8. My grandmother put a little bit of butter in her coffee which I thought was weird. But now I find myself doing that from time to time when nobody’s watching (oh, the pressure of having to conform to society …). But this butter tea thing is new to me. I’ve never had Yak’s milk, but I bet it must be even more gamey than goat’s milk. Thanks for always having something interesting to share with us. 🙂

  9. that butter tea looks really tasty (well, compared other photos/descriptions i’ve seen/read). it does always seem to be rancid in travel books, doesn’t it?

    sounds like you had a decent meal, which is always good when you’re trying something new 🙂

  10. You have a lovely and fascinating blog! Beautiful photos and stories. I found the worm post especially interesting because my son’s school actually bought a few buckets of something similar to be used by the cafeteria for their waste.
    And the butter tea…that looks and sounds like something I would absolutely adore!
    Thank you for commenting on my blog! It’s always nice to get *proof* that there’s real live pepole reading along!
    I agree about the garlic…It will be so much fresher and tastier. I’ve only grown tomatoes and lettuce and a few herbs, but all of the above were so much better than store bought, in every respect. Do you have much experience growing your own food?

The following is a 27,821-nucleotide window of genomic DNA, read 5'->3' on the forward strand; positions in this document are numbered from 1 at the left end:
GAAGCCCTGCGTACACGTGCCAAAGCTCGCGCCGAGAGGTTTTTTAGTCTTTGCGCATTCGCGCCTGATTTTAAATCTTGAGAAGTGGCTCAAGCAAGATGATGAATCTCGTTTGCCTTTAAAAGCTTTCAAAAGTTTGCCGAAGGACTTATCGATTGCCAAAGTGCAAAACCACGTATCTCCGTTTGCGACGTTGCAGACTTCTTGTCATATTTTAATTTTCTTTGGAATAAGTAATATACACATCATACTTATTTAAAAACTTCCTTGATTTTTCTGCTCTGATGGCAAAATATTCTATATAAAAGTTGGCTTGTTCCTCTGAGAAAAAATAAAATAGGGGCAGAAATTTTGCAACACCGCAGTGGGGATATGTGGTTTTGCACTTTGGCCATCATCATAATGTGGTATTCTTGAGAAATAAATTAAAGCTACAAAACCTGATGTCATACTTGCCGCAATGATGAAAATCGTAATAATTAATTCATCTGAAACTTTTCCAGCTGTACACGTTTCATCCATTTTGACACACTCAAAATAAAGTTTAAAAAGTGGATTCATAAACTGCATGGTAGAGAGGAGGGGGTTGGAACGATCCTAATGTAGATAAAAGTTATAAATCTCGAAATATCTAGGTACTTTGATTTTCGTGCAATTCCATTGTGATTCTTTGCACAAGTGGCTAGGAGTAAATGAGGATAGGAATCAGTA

As for talking to the plants, I don’t really. My kids talk so much that when there’s *any* quiet I try not to fill it with anything, he he!

  11. Hi Lorraine – it’s worth a try next time you’re in Glebe.

    Hi Anita – I have a long list of things to try too!

    Hi Rosa – Nepalese is a lot like Indian food, but not as spicy.

    Hi Maria – the butter tea had no sugar. It was very frothy, so they must have mixed it really well. It only just started to separate on my second cup.

    Hi Deeba – thanks for the times on the hung yoghurt. I’ll have to try your icecream now.

    Hi Joie de vivre – I’ll have to read Three Cups of Tea. It sounds like a good book. I’ll go library hunting.

    Hi Arfi – I didn’t realise you were an ex-vegetarian. I love vegetarian food, but I do still eat meat.

    Hi Lili – ew, so it really was rancid butter in China. Sounds revolting!

    Hi Ffichiban – definitely try Nepalese, it’s yum.

    Hi K – butter tea is so cool and unusual. I’ve never had the chance to try it until now.

    Hi Leela – if you’ve tried butter in coffee I’ll have to try making butter tea at home.

    Hi Shez – I’m glad it wasn’t served rancid like the travel books.

    Hi Kate – glad you like the snorts 🙂

  12. Pingback: Himalayan Salted Butter Tea recipe @ Not Quite Nigella